The second novelty is the killer, however. For unlike death-dealing asteroids or gamma rays, there is a cabal of conniving corporations laboring to ensure the continued burning of fossil fuels. Compliant governments are co-conspirators in this crime against the planet—along with “think tanks” like the American Petroleum Institute and a dozen-odd other bill-to-shill “institutes.” This makes the climate crisis different from most previous catastrophes or epidemics. It is as if the malaria mosquito had lobbyists in Congress, or Covid had an army of attorneys. Welcome to the Anthropocene, the Pyrocene, the Age of Agnotology!

So forget the past fifty years: the discovery of this slow boil from oil could well become the most important scientific discovery in all of human history. What else even comes close?

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Hunter Heyck

Professor and Chair, History of Science, The University of Oklahoma

I’d say the best candidate is the set of ideas and techniques associated with sequencing genes and mapping genomes.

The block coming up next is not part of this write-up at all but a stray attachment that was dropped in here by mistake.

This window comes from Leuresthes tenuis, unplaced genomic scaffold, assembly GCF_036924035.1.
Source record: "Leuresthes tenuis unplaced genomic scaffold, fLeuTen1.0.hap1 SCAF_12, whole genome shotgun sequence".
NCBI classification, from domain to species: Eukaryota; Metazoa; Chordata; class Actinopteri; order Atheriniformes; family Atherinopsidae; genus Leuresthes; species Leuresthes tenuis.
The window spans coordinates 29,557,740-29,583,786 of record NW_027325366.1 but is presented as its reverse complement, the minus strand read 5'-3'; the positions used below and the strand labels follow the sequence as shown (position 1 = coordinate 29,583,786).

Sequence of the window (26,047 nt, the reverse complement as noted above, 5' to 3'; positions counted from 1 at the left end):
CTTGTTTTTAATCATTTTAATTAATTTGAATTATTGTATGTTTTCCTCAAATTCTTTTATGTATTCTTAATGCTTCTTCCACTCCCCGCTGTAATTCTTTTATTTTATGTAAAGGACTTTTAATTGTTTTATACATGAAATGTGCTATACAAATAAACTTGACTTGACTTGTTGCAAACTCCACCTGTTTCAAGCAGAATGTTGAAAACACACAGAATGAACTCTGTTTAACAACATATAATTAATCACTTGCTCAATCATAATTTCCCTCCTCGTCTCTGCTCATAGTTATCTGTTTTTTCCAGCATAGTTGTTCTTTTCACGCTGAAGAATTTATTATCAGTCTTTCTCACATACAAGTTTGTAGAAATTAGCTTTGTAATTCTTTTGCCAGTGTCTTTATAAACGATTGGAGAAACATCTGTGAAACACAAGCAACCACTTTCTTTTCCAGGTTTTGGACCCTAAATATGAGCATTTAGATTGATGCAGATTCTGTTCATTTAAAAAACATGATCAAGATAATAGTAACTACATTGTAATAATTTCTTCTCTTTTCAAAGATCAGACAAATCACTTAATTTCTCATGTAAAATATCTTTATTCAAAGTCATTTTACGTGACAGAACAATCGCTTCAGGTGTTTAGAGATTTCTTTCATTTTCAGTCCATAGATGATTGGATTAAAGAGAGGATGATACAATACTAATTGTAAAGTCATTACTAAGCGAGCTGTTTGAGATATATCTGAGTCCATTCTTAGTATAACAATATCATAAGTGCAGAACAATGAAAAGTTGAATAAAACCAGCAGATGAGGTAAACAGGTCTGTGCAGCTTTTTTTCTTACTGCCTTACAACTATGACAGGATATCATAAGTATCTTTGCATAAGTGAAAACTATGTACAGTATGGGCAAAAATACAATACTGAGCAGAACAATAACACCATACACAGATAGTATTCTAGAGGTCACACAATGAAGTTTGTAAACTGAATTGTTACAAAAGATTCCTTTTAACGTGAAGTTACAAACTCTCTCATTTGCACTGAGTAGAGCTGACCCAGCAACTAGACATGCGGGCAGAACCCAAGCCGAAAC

As with most revolutionary developments in science, the genetic sequencing and mapping revolution wasn’t launched by a singular discovery; rather, a cluster of new ideas, tools, and techniques, all related to manipulating and mapping genetic material, emerged around the same time. These new ideas, tools, and techniques supported each other, enabling a cascade of continuing invention and discovery, laying the groundwork for feats such as the mapping of the human genome and the development of the CRISPR technique for genetic manipulation. Probably the most important of these foundational developments were those associated with recombinant DNA (which allow one to experiment with specific fragments of DNA), with PCR (the polymerase chain reaction, used to duplicate sections of DNA precisely, and in quantity), and with gene sequencing (used to determine the sequences of base pairs in a section of DNA, and thus to identify genes and locate them relative to one another). While each of these depended upon earlier ideas and techniques, they all took marked steps forward in the 1970s, laying the foundation for rapid growth in the ability to manipulate genetic material and to map genes within the larger genomes of individual organisms. The Human Genome Project, which officially ran from 1990-2003, invested enormous resources into this enterprise, spurring startling growth in the speed and accuracy of gene sequencing.